C-17 Halt Means End of California Aircraft Industry
America came of age and the U.S. aircraft industry became a recognized force to contend with when Charles Lindbergh flew the Spirit of St. Louis from New York to Paris in 1927. The Spirit was based on the Ryan M-2 mail carrier modified to increase its range. The Spirit of St. Louis was also one of the most advanced and aerodynamically streamlined designs of its era. It was designed by Donald Hall of the aircraft manufacturer Ryan Airlines located in San Diego, California. From this point forward, California became one of the premier centers of aerospace design, development and production.
That history may be coming to an end. The only remaining aircraft of significant size -- military or commercial -- being built in California is the C-17. Without question the C-17 is the world’s premier large transport aircraft. Officially, the Department of Defense does not plan to order any more C-17s. In fact, the Secretary of Defense has warned that he would recommend President Obama veto a defense bill that contained money for additional C-17s.
Only foreign sales can keep the production line alive. Boeing has received orders from a number of countries for C-17s including the U.K., India and the U.A.E. Others may be in the offing, particularly if the Airbus A400 transport program is unsuccessful. Even if the A400 reaches production, it is much less of an airplane than the C-17. Unfortunately, in an era of declining defense spending by the West, there is a risk when the sole support for a defense production line is foreign military sales. Of course, the lack of strong support by the administration for overseas sales of U.S. military equipment doesn’t help.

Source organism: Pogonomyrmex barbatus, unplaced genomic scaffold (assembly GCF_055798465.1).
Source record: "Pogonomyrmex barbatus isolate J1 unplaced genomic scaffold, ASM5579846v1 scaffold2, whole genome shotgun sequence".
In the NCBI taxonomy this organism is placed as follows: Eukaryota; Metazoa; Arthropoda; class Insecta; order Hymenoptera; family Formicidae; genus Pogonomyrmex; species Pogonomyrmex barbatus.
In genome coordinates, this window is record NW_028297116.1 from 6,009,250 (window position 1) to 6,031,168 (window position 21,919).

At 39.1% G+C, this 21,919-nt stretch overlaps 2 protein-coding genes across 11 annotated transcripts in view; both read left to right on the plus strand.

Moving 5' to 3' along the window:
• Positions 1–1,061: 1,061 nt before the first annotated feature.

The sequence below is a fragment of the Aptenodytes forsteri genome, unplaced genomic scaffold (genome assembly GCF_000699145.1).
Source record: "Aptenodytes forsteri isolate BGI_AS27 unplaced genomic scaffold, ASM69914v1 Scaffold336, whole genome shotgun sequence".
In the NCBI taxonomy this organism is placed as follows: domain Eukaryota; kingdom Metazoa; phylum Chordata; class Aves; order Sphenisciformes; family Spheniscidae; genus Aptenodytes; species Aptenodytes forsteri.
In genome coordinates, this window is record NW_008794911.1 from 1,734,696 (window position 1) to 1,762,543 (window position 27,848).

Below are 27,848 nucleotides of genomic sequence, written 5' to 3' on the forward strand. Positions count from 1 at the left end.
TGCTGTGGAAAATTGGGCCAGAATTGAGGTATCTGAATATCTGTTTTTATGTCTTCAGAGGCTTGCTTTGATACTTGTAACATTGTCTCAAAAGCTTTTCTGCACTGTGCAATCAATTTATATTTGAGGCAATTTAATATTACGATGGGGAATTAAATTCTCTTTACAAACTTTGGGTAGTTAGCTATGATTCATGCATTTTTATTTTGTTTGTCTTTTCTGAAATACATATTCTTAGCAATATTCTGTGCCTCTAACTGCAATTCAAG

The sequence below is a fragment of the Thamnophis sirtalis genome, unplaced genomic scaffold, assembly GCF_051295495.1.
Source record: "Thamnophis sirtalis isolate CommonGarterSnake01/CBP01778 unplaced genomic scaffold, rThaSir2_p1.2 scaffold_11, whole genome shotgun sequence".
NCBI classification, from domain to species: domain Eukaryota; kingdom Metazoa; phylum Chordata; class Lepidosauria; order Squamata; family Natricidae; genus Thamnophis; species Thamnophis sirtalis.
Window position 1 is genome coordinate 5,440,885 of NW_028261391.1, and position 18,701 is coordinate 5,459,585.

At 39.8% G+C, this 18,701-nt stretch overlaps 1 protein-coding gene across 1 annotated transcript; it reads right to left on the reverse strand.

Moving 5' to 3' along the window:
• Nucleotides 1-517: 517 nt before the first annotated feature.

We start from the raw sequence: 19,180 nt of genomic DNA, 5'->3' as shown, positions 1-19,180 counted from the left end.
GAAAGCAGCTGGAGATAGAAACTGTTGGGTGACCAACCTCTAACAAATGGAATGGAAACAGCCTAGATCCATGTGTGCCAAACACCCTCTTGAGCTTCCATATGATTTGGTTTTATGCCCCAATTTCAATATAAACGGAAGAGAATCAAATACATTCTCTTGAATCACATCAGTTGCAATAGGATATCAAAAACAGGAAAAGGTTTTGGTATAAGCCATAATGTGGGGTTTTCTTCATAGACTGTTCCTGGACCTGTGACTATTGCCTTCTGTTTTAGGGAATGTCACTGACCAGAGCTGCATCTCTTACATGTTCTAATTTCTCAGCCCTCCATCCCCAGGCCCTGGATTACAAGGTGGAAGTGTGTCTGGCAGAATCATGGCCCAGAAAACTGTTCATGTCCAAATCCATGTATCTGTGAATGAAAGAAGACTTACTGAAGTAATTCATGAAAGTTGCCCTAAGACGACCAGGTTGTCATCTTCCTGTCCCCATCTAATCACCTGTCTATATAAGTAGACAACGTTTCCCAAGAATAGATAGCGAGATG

If the C-17 line closes it will be a watershed event for the U.S. aerospace industry and California. It will mark the end of the production of both large aircraft of any type and all military airplanes in the state. It will continue the exodus of high-end manufacturing from the Golden State. Other parts of the aerospace industry sector are also leaving the state for friendlier places. California still maintains a significant position in aerospace R&D but this too can be expected to decline as those involved in defining form follow the hardware functions out of state.
Equally significant, until, or unless, a new strategic bomber is actually built, it will be the “end of the line” for the production of a large military aircraft. Despite the public perception that an airplane is an airplane is an airplane this is not true. There are opportunities to modify commercial platforms to serve military missions -- examples include the P-8 Poseidon and the KC-X tanker -- which in itself poses significant challenges. But designing and building a purpose built military aircraft is different. This is one area where a shrinking defense industrial base may result in the loss of critical design and development skills.
In addition, the end of C-17 production will mean the closure of one of only three U.S. advanced military aircraft production lines. Yes, the U.S. is still making F-15s, 16s and 18s for the export market. The C-130J is an amazing transport but one based on a venerable basic design. These are all older generation platforms, albeit upgraded as a result of significant enhancements. The F-22 line will soon shut. That leaves only two aircraft lines: the V-22, currently active, and the forthcoming F-35. That is it.
California’s loss will also be the nation’s. In addition, in an era of changing threats and declining defense budgets the closure of the C-17 line does not bode well either for the U.S. aerospace industry or for future national security.
C-17 Production Halt Means the End of the Aircraft Industry In California